Several respondents also commented on the importance of checking in with senior staff: “We need to be patient and work together. Everyone needs to remember this is an unprecedented event and people are doing the best that they can. I think we also need to remember that Directors and other senior staff are probably also under large amounts of stress and worry and that they need our support as well.”

5. Increase office-wide communication

Increasing office-wide communication, respondents suggested, would enable staff to structure their time better and enjoy a greater sense of togetherness with their colleagues. One respondent reflected that “our weekly office meetings have dropped off in the last month, so I often have no idea what is happening in the office with my colleagues. I’d really like regular meetings on projects and an overview of key priorities to help structure my week/month.”

In contrast, another respondent described their experience of office-wide communication increasing: “Greater efforts to improve awareness of the projects other people are working on and general sharing of knowledge across the office have been improved during COVID 19, which I think improves morale and wellbeing. I think this is one positive of the pandemic that other businesses could learn from.”

Communication is a fundamental aspect of any organisation. There is a great opportunity to foster the communication lessons learnt during COVID-19 to move toward more supportive, inclusive and collaborative workplaces.

“Remote working/teaching unleashed a lot of creative potentials in problem-solving (how to work, communicate, collaborate and design together, especially in remote teaching). It was inspiring and eye-opening to be part of this process.”

 

Anwyn Hocking is a researcher and designer working with Parlour and Monash University’s XYX Lab. She recently completed her MPhil in Architecture and Urban Studies at the University of Cambridge as an Ackman Trust Scholar, Bateman Scholar and recipient of the 2020 Dalibor Vesely Prize. Her research traverses sociology, epidemiology and architecture to explore experiences of identity, community and wellbeing within different urban typologies.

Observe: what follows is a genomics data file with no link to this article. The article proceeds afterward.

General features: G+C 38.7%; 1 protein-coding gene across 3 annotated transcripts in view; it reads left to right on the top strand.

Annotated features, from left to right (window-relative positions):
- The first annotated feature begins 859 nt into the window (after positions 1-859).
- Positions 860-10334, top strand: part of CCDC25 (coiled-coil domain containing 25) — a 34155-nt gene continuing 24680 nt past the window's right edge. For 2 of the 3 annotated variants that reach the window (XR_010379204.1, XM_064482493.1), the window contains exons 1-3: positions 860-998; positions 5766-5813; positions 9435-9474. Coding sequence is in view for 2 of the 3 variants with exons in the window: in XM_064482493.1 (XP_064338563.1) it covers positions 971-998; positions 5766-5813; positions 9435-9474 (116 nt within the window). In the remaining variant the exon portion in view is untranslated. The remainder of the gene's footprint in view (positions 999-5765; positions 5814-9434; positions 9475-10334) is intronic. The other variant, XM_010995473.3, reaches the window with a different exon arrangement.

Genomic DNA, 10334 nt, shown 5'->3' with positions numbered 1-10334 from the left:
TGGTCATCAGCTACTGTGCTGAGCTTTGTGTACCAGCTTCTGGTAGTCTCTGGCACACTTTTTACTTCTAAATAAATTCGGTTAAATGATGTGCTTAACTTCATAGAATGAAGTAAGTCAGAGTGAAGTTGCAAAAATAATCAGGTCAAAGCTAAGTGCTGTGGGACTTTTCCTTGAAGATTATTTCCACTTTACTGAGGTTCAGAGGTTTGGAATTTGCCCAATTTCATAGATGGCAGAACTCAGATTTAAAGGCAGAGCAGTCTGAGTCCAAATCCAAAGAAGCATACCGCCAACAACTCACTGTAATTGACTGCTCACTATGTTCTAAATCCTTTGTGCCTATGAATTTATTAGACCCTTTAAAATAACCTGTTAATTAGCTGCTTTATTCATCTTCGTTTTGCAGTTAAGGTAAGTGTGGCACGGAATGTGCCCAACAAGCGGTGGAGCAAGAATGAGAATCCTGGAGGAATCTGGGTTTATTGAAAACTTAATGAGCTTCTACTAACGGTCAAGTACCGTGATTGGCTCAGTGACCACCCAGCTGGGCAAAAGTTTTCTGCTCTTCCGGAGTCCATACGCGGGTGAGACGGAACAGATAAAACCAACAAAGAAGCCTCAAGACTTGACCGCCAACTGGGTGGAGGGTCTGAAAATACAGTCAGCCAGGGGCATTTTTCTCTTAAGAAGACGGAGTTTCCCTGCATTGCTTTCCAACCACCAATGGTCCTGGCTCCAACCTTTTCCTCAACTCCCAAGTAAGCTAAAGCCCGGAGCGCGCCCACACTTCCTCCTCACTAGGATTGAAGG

The Work & Wellbeing survey is a collaboration between Parlour, the Architects Champions of Change Groups and the Architects Accreditation Council of Australia. It was open from 21 June–3 July 2020. The survey was devised and developed by Justine Clark, with input and support from Gill Matthewson, Naomi Stead, Susie Ashworth, Maryam Gusheh, Brian Cooper, Julie Wolfram Cox, Monica Edwards, Chi Melhem, Thihoa Gill, Ben Green and Gemma McDonald. The researchers sought to identify significant changes in work arrangements and circumstances, to explore which new aspects are valued, and what people would like to take forward into the workplaces of the future. See Part 1 – Who Responded? for information on the demographic breakdown of respondents.

The results will also inform the upcoming research project Architectural Work Cultures: professional identity, education and wellbeing, led by Naomi Stead and Maryam Gusheh of Monash Architecture. The ACA is proud to be an industry partner on this research project.

This article was originally published on Parlour and has been republished with permission.